Urs Karrer, Vice President of the National COVID-19 Science Task Force and Chief Physician for Infectious Diseases and Hospital Hygiene at the Winterthur Cantonal Hospital said on Tuesday that one in ten of the approximately nine million residents of the country were infected with Covid over the previous seven days.
The figures come from official confirmed testing statistics and estimates based on the amount of tests done with regard to the population.
The more infectious but comparatively milder Omicron variant is now dominant in Switzerland, with 90 percent of all new infections due to Omicron.
According to official estimates, around 100,000 people are currently contracting the virus every day in Switzerland.
Despite this, the Federal Office of Public Health said on Tuesday that the “peak of the omicron wave has not yet been reached,” indicating higher infection numbers were likely.
There are almost no Omicron patients in intensive care units
The positive news however is that although there has been a steep increase, the number of hospitalisations and ICU admissions has remained relatively stable.
A survey conducted by Blick newspaper among hospitals found that virtually all patients admitted to Swiss healthcare facilities have contracted the Delta variant which, though less prevalent than Omicron, is still spreading in Switzerland among the unvaccinated.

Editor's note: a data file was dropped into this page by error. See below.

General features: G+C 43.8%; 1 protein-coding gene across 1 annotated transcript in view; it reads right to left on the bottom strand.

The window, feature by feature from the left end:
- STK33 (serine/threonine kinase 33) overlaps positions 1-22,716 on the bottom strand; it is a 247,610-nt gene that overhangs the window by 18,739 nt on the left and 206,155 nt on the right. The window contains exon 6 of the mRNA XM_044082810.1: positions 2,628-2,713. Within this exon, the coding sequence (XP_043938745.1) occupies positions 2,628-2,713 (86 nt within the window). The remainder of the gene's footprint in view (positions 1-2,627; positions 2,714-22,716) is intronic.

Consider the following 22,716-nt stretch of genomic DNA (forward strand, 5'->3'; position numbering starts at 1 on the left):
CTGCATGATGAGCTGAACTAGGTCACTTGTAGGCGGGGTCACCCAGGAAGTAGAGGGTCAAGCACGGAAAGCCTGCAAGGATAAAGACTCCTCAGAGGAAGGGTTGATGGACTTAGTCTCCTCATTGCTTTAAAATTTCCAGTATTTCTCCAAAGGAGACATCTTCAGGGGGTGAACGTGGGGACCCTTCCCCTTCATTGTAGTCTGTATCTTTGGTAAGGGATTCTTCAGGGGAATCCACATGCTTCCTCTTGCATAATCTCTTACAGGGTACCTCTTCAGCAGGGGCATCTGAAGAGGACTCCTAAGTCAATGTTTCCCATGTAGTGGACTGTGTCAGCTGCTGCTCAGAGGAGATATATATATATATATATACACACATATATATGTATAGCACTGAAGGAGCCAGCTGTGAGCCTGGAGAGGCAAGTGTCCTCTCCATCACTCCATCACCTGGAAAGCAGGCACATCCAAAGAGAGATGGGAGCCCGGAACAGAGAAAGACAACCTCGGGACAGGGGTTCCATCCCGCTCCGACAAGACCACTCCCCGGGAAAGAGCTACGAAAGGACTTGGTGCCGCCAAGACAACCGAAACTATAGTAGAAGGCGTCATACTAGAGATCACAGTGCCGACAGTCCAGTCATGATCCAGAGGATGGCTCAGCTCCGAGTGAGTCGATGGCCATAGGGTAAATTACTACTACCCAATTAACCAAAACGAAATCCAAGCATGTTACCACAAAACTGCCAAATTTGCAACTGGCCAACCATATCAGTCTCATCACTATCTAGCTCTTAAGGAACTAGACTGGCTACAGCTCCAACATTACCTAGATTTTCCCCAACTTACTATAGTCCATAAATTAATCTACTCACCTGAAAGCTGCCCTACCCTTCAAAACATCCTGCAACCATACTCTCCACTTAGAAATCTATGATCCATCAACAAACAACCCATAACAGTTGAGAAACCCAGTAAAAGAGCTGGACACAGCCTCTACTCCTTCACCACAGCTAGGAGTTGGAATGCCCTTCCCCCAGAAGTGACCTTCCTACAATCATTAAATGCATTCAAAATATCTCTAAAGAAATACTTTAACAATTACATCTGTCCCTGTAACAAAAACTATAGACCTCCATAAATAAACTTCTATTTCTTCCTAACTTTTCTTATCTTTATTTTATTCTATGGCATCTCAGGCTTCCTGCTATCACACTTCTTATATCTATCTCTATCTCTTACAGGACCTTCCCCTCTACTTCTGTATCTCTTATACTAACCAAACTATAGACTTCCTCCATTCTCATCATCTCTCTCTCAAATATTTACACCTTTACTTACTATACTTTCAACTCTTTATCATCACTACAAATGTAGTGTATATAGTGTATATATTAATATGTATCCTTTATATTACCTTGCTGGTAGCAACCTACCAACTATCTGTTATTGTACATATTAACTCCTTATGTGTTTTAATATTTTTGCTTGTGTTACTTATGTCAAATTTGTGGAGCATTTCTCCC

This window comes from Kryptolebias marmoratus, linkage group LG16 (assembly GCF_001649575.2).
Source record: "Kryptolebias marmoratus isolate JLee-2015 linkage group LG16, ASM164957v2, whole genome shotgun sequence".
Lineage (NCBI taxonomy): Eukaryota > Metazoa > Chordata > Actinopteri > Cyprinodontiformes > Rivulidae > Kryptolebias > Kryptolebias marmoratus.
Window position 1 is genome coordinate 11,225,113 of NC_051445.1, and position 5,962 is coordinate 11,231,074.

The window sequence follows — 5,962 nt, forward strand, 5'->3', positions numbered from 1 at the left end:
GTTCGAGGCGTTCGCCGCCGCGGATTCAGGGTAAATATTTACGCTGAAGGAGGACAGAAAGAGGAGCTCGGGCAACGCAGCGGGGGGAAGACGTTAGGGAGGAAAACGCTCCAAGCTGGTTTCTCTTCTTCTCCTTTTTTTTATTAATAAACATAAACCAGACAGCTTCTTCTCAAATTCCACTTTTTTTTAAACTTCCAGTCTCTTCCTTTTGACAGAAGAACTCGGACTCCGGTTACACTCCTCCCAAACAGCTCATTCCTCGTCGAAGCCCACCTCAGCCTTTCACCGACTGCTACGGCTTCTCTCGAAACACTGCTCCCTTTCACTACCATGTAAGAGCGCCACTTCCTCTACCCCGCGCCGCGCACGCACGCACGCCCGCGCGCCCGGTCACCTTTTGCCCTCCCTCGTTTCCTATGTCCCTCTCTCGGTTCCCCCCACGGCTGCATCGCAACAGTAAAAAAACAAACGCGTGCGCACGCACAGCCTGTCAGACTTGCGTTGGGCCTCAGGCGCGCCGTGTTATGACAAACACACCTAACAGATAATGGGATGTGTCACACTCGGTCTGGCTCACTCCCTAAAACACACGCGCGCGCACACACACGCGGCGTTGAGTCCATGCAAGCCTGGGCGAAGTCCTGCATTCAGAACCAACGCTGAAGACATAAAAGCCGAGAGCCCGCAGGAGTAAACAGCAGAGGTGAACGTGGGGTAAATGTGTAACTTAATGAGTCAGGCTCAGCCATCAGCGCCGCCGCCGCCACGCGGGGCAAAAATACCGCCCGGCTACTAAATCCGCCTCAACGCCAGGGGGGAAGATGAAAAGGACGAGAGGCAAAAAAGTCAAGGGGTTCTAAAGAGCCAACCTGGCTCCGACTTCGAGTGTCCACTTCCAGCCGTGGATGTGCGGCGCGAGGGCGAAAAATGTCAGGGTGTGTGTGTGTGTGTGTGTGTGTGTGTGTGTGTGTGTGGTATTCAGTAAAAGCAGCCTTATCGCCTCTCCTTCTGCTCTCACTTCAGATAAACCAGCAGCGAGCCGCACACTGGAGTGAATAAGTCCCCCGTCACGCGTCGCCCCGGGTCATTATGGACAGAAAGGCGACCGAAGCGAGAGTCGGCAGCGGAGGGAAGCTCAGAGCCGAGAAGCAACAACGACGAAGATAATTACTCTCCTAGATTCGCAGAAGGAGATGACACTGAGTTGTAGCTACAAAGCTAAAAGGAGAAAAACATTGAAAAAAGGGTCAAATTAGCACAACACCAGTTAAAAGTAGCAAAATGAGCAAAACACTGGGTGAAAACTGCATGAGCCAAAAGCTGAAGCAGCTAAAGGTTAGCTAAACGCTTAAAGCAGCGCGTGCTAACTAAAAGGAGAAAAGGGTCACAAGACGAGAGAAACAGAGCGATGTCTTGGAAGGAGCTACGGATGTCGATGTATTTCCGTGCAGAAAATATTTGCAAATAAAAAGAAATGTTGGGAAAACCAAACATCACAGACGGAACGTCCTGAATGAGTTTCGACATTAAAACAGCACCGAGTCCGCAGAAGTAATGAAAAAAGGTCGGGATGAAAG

At Geneva’s University Hospitals (HUG), only two out of 19 Covid patients have Omicron. And the chief physician of the University Hospital of Zurich said that “there are hardly any traces of Omicron in the intensive care unit”. In Zurich’s two other hospitals, Tremli and Stadspital Waid, none of the seven Covid cases has Omicron.
As for Bern’s Inselspital, “a significant proportion of intensive care patients have been affected by the Delta variant”, spokesperson told Blick.
This provides evidence to support the health officials’ contention that Omicron is not as virulent as Delta.